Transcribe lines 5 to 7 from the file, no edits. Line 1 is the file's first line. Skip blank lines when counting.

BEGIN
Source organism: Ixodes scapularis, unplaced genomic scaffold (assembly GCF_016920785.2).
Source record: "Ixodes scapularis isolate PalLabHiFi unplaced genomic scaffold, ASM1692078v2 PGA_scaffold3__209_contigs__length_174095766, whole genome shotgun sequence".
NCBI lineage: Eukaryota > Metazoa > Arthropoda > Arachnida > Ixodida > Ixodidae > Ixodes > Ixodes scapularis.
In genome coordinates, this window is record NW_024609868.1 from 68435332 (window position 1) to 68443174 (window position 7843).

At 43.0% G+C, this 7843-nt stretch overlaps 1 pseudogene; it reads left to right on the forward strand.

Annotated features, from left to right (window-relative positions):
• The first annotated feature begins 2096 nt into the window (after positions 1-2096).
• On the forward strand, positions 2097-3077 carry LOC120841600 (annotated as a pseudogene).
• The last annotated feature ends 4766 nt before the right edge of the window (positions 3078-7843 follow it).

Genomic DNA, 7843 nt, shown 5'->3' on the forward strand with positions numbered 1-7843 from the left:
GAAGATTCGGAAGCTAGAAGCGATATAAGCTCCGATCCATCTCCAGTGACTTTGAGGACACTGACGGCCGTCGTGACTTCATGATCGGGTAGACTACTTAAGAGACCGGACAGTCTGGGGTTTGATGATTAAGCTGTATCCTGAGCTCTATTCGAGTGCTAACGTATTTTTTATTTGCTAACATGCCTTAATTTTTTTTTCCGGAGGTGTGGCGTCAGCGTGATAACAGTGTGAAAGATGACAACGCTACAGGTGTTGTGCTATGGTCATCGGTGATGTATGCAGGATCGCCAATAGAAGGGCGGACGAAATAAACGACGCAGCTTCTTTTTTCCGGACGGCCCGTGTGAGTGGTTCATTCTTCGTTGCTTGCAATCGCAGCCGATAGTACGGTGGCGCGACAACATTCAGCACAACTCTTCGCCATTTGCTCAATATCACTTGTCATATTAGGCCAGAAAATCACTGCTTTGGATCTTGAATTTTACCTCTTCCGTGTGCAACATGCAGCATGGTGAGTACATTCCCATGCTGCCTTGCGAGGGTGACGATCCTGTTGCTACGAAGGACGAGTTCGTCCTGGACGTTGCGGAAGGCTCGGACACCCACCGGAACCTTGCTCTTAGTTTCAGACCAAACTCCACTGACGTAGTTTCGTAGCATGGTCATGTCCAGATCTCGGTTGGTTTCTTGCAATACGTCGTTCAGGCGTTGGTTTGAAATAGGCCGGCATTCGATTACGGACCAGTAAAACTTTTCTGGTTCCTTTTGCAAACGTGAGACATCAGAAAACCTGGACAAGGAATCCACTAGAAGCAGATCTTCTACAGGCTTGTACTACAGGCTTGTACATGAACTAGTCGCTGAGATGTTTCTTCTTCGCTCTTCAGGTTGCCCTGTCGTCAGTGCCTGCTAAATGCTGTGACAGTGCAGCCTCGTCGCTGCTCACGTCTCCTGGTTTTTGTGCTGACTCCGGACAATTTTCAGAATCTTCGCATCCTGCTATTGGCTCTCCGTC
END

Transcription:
At 43.0% G+C, this 7843-nt stretch overlaps 1 pseudogene; it reads left to right on the forward strand.

Annotated features, from left to right (window-relative positions):
• The first annotated feature begins 2096 nt into the window (after positions 1-2096).